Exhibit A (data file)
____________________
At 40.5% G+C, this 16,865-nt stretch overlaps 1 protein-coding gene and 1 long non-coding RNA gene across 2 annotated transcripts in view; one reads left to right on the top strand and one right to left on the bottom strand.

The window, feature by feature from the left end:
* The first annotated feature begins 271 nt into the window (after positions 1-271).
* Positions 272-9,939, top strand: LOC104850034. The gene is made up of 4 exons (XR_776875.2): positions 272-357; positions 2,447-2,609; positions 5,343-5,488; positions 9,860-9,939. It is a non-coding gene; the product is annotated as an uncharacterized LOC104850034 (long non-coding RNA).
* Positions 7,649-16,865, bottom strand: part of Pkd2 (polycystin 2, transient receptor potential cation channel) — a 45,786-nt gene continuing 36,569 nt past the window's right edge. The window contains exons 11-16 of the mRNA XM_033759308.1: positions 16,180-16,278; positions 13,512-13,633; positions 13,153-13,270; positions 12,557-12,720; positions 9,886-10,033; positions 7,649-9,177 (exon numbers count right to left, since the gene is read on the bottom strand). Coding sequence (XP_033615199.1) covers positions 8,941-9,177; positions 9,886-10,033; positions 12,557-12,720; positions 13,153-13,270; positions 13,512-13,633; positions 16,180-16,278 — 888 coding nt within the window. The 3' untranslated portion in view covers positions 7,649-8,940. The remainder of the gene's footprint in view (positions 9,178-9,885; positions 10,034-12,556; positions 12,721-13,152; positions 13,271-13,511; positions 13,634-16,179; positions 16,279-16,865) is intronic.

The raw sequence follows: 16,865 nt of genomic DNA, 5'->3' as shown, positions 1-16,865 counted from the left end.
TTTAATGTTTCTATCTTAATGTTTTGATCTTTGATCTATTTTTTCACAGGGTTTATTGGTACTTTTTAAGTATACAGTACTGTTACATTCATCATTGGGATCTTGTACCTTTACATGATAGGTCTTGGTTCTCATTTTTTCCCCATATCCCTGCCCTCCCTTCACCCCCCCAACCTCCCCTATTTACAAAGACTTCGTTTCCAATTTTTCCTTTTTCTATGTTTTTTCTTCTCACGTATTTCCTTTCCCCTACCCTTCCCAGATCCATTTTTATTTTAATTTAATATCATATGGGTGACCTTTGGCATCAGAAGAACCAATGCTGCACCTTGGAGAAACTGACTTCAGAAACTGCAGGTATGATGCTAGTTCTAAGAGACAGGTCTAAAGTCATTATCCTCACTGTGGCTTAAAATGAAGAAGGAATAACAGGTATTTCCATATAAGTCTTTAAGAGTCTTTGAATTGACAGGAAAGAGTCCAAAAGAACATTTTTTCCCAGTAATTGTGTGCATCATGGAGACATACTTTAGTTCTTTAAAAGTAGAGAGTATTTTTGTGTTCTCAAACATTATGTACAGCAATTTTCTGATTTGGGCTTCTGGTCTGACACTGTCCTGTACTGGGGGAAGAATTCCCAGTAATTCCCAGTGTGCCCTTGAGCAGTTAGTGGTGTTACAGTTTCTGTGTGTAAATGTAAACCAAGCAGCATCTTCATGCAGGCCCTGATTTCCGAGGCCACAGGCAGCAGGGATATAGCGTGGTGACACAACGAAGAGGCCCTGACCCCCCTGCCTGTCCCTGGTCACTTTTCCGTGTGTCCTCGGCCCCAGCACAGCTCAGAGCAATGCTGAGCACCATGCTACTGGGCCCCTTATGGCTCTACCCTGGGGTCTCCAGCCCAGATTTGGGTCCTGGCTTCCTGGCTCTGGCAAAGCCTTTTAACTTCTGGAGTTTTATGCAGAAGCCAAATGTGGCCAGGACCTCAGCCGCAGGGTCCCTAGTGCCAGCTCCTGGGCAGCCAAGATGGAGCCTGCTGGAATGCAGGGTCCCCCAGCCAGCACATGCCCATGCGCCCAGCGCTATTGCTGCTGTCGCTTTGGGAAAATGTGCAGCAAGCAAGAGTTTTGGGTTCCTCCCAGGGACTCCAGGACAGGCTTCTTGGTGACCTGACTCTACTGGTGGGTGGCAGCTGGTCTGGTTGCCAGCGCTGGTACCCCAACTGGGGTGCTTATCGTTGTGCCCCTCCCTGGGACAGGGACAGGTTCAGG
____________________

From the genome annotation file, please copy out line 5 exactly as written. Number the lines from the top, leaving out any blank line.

* Positions 7,649-16,865, bottom strand: part of Pkd2 (polycystin 2, transient receptor potential cation channel) — a 45,786-nt gene continuing 36,569 nt past the window's right edge. The window contains exons 11-16 of the mRNA XM_033759308.1: positions 16,180-16,278; positions 13,512-13,633; positions 13,153-13,270; positions 12,557-12,720; positions 9,886-10,033; positions 7,649-9,177 (exon numbers count right to left, since the gene is read on the bottom strand). Coding sequence (XP_033615199.1) covers positions 8,941-9,177; positions 9,886-10,033; positions 12,557-12,720; positions 13,153-13,270; positions 13,512-13,633; positions 16,180-16,278 — 888 coding nt within the window. The 3' untranslated portion in view covers positions 7,649-8,940. The remainder of the gene's footprint in view (positions 9,178-9,885; positions 10,034-12,556; positions 12,721-13,152; positions 13,271-13,511; positions 13,634-16,179; positions 16,279-16,865) is intronic.